It has been seven years since the Intergovernmental Panel on Climate Change (IPCC) first made the arresting declaration that climate change poses a ‘severe threat’ to future sustainable development. It also stated that, in order to limit global warming to 1.5°C, we need rapid and far-reaching transitions in energy, land, urban and infrastructure, requiring ambitious and well-integrated adaptation– mitigation–development pathways that deviate fundamentally from high-carbon, business-as-usual futures.
We need to acknowledge that we are in a turning point in history. Human-caused carbon dioxide (CO2) emissions must be significantly reduced by 2030 with net zero emissions reach by 2050, if not sooner. However, the world remains dangerously off course in realising the rapid and transformative change needed to hold global warming to 1.5C ° and avoid catastrophic loss and damage, and is facing a pervasive failure to imagining desirable ways of living not wedded to the carbon economy nor to its related systems of exploitation of people and nature.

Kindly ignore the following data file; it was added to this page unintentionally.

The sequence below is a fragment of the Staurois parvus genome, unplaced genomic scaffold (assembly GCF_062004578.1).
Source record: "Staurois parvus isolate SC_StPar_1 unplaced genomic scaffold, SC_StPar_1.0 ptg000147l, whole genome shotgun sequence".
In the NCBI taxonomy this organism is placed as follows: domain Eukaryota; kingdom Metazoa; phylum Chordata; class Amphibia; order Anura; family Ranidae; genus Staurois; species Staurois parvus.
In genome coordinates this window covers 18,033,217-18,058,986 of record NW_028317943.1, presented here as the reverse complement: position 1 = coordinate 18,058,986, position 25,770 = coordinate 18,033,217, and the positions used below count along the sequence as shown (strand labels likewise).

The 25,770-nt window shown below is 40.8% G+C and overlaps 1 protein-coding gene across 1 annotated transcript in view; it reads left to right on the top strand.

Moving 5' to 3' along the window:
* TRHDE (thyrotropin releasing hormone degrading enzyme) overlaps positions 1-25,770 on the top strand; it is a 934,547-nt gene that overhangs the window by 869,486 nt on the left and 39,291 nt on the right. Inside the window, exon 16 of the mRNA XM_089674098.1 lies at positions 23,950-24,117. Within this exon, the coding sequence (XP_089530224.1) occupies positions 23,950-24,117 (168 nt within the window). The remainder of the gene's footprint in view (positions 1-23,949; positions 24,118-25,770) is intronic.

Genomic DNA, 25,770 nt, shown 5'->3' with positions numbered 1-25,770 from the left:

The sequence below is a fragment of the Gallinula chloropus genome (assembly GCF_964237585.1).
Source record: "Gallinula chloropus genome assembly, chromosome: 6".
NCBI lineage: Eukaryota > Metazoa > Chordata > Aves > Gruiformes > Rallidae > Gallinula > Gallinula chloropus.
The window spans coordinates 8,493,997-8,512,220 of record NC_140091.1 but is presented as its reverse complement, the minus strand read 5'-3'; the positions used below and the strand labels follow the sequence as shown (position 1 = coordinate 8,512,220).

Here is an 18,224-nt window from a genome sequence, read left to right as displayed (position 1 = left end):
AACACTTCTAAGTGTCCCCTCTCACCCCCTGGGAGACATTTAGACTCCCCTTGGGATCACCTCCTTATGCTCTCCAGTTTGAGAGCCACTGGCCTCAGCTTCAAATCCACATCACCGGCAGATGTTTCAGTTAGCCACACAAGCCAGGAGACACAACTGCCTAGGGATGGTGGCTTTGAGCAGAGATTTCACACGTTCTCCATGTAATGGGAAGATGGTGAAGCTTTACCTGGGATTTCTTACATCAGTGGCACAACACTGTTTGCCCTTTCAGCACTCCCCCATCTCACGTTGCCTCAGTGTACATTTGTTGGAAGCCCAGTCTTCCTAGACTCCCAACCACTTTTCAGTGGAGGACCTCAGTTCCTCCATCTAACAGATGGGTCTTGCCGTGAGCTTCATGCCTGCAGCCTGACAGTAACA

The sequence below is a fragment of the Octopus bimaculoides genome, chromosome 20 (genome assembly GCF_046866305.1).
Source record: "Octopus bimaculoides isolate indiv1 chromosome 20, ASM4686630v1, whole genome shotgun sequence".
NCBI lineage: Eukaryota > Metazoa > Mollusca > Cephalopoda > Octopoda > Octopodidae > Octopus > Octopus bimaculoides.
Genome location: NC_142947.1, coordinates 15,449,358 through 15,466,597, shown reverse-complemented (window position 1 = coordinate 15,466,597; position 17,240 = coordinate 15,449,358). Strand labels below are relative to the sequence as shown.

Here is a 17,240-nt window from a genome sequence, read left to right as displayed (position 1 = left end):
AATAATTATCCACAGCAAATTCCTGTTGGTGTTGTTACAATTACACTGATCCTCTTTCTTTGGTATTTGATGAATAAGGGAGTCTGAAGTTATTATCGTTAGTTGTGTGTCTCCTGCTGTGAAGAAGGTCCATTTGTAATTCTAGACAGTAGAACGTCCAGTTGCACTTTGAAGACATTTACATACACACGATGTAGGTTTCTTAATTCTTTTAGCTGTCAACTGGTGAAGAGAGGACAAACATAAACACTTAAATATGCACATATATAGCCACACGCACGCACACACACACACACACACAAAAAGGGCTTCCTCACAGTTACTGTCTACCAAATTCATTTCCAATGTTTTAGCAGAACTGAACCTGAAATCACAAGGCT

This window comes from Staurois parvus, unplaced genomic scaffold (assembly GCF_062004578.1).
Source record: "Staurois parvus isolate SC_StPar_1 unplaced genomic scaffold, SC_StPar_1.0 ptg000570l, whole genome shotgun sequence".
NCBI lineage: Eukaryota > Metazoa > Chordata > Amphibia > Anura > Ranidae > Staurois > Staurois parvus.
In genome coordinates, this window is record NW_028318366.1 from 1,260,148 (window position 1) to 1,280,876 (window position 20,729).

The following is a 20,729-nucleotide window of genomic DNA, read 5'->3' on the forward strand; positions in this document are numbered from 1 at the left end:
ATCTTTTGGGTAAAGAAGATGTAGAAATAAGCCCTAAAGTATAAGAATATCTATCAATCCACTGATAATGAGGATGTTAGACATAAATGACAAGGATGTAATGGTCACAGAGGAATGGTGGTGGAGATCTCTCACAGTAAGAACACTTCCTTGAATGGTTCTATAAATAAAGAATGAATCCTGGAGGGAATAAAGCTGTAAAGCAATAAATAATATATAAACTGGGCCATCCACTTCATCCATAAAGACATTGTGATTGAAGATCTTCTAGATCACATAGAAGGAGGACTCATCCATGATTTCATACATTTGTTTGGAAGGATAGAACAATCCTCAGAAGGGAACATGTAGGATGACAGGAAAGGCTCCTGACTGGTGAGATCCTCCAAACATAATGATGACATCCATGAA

We urgently need action from all actors. Action based on a change on our production and consumption, and how do we relate to nature, as well as our priorities to achieve caring systems. These actions should be supported by inclusive climate planning processes, engaging Indigenous Peoples, women, youth, disabled and older persons, and including culture and heritage as an enabling condition for transformative climate action, which is nonetheless often overlooked in climate planning and science.
Moreover, despite the fact that a growing body of research and practice advocate for culture as a pillar of sustainable development, some culture-based ‘sustainable development’ efforts are continuing along the very business as-usual trajectories that have given us climate change. Creative, cultural, and heritage voices are urgently needed for doing the opposite.
Andrew Potts, Coordinator of the Climate Heritage Network. UCLG Culture Summit in Izmir, Semptember, 2021.